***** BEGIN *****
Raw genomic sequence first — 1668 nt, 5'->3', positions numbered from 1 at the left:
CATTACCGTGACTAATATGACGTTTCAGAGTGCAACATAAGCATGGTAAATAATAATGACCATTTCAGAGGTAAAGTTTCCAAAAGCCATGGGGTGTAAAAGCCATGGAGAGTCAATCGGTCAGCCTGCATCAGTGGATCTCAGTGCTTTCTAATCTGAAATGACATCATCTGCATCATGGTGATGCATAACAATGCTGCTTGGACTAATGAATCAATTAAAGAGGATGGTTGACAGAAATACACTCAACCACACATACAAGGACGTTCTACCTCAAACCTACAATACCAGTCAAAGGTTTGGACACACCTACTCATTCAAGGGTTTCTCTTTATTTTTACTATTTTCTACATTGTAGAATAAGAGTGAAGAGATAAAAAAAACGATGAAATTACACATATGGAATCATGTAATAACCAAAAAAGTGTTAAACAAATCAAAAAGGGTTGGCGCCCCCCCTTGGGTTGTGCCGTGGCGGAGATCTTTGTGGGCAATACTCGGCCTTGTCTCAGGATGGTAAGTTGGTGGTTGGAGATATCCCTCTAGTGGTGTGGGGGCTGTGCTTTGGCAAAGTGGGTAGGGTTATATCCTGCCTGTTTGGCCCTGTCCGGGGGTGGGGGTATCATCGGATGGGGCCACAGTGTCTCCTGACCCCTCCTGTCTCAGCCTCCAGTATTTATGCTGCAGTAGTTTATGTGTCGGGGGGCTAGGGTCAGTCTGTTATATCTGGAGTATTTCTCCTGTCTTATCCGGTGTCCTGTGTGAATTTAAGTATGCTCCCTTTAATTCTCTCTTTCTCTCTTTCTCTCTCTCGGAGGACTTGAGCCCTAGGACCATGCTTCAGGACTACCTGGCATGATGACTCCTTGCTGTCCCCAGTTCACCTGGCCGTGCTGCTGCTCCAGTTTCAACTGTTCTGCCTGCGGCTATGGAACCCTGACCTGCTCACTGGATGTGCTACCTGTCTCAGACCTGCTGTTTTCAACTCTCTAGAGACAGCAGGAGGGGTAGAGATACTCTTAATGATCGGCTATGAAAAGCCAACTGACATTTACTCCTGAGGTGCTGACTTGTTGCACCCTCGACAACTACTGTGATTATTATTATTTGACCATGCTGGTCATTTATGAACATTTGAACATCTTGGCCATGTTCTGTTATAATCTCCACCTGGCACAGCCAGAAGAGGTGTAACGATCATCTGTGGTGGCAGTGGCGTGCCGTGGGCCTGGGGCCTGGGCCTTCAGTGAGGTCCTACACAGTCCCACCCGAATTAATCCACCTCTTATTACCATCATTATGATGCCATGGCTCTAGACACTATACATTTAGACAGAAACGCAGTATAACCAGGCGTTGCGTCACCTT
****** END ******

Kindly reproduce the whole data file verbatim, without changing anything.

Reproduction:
Raw genomic sequence first — 1668 nt, 5'->3', positions numbered from 1 at the left:
CATTACCGTGACTAATATGACGTTTCAGAGTGCAACATAAGCATGGTAAATAATAATGACCATTTCAGAGGTAAAGTTTCCAAAAGCCATGGGGTGTAAAAGCCATGGAGAGTCAATCGGTCAGCCTGCATCAGTGGATCTCAGTGCTTTCTAATCTGAAATGACATCATCTGCATCATGGTGATGCATAACAATGCTGCTTGGACTAATGAATCAATTAAAGAGGATGGTTGACAGAAATACACTCAACCACACATACAAGGACGTTCTACCTCAAACCTACAATACCAGTCAAAGGTTTGGACACACCTACTCATTCAAGGGTTTCTCTTTATTTTTACTATTTTCTACATTGTAGAATAAGAGTGAAGAGATAAAAAAAACGATGAAATTACACATATGGAATCATGTAATAACCAAAAAAGTGTTAAACAAATCAAAAAGGGTTGGCGCCCCCCCTTGGGTTGTGCCGTGGCGGAGATCTTTGTGGGCAATACTCGGCCTTGTCTCAGGATGGTAAGTTGGTGGTTGGAGATATCCCTCTAGTGGTGTGGGGGCTGTGCTTTGGCAAAGTGGGTAGGGTTATATCCTGCCTGTTTGGCCCTGTCCGGGGGTGGGGGTATCATCGGATGGGGCCACAGTGTCTCCTGACCCCTCCTGTCTCAGCCTCCAGTATTTATGCTGCAGTAGTTTATGTGTCGGGGGGCTAGGGTCAGTCTGTTATATCTGGAGTATTTCTCCTGTCTTATCCGGTGTCCTGTGTGAATTTAAGTATGCTCCCTTTAATTCTCTCTTTCTCTCTTTCTCTCTCTCGGAGGACTTGAGCCCTAGGACCATGCTTCAGGACTACCTGGCATGATGACTCCTTGCTGTCCCCAGTTCACCTGGCCGTGCTGCTGCTCCAGTTTCAACTGTTCTGCCTGCGGCTATGGAACCCTGACCTGCTCACTGGATGTGCTACCTGTCTCAGACCTGCTGTTTTCAACTCTCTAGAGACAGCAGGAGGGGTAGAGATACTCTTAATGATCGGCTATGAAAAGCCAACTGACATTTACTCCTGAGGTGCTGACTTGTTGCACCCTCGACAACTACTGTGATTATTATTATTTGACCATGCTGGTCATTTATGAACATTTGAACATCTTGGCCATGTTCTGTTATAATCTCCACCTGGCACAGCCAGAAGAGGTGTAACGATCATCTGTGGTGGCAGTGGCGTGCCGTGGGCCTGGGGCCTGGGCCTTCAGTGAGGTCCTACACAGTCCCACCCGAATTAATCCACCTCTTATTACCATCATTATGATGCCATGGCTCTAGACACTATACATTTAGACAGAAACGCAGTATAACCAGGCGTTGCGTCACCTT